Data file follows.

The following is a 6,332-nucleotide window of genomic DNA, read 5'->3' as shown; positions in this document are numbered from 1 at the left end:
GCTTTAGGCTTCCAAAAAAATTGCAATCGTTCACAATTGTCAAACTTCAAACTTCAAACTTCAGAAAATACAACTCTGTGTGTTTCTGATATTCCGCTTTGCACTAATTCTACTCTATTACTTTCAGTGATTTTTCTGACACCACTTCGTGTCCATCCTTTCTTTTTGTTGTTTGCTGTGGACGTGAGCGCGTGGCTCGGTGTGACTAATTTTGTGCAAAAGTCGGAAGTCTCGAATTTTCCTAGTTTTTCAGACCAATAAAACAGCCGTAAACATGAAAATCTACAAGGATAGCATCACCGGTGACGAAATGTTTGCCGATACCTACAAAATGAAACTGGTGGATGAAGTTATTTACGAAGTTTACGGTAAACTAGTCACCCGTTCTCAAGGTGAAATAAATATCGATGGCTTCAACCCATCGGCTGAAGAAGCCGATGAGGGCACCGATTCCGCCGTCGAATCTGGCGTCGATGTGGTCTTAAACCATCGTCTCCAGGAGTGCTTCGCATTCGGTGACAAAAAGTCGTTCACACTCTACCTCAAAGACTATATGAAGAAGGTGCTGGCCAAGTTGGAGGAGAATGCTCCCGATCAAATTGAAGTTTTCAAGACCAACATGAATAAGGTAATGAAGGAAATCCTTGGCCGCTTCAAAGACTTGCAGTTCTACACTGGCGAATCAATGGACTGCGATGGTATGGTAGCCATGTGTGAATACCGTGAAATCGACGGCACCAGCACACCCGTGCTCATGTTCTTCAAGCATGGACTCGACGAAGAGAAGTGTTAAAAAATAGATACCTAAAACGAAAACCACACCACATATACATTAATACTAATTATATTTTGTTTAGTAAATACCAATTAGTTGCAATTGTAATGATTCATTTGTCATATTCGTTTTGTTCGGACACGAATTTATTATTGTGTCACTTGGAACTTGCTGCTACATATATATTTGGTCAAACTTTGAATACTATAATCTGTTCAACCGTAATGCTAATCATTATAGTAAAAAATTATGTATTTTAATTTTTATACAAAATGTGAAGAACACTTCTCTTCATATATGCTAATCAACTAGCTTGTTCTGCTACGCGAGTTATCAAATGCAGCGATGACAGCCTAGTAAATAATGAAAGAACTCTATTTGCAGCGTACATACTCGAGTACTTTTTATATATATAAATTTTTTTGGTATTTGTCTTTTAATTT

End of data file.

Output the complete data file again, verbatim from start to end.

The following is a 6,332-nucleotide window of genomic DNA, read 5'->3' as shown; positions in this document are numbered from 1 at the left end:
GCTTTAGGCTTCCAAAAAAATTGCAATCGTTCACAATTGTCAAACTTCAAACTTCAAACTTCAGAAAATACAACTCTGTGTGTTTCTGATATTCCGCTTTGCACTAATTCTACTCTATTACTTTCAGTGATTTTTCTGACACCACTTCGTGTCCATCCTTTCTTTTTGTTGTTTGCTGTGGACGTGAGCGCGTGGCTCGGTGTGACTAATTTTGTGCAAAAGTCGGAAGTCTCGAATTTTCCTAGTTTTTCAGACCAATAAAACAGCCGTAAACATGAAAATCTACAAGGATAGCATCACCGGTGACGAAATGTTTGCCGATACCTACAAAATGAAACTGGTGGATGAAGTTATTTACGAAGTTTACGGTAAACTAGTCACCCGTTCTCAAGGTGAAATAAATATCGATGGCTTCAACCCATCGGCTGAAGAAGCCGATGAGGGCACCGATTCCGCCGTCGAATCTGGCGTCGATGTGGTCTTAAACCATCGTCTCCAGGAGTGCTTCGCATTCGGTGACAAAAAGTCGTTCACACTCTACCTCAAAGACTATATGAAGAAGGTGCTGGCCAAGTTGGAGGAGAATGCTCCCGATCAAATTGAAGTTTTCAAGACCAACATGAATAAGGTAATGAAGGAAATCCTTGGCCGCTTCAAAGACTTGCAGTTCTACACTGGCGAATCAATGGACTGCGATGGTATGGTAGCCATGTGTGAATACCGTGAAATCGACGGCACCAGCACACCCGTGCTCATGTTCTTCAAGCATGGACTCGACGAAGAGAAGTGTTAAAAAATAGATACCTAAAACGAAAACCACACCACATATACATTAATACTAATTATATTTTGTTTAGTAAATACCAATTAGTTGCAATTGTAATGATTCATTTGTCATATTCGTTTTGTTCGGACACGAATTTATTATTGTGTCACTTGGAACTTGCTGCTACATATATATTTGGTCAAACTTTGAATACTATAATCTGTTCAACCGTAATGCTAATCATTATAGTAAAAAATTATGTATTTTAATTTTTATACAAAATGTGAAGAACACTTCTCTTCATATATGCTAATCAACTAGCTTGTTCTGCTACGCGAGTTATCAAATGCAGCGATGACAGCCTAGTAAATAATGAAAGAACTCTATTTGCAGCGTACATACTCGAGTACTTTTTATATATATAAATTTTTTTGGTATTTGTCTTTTAATTT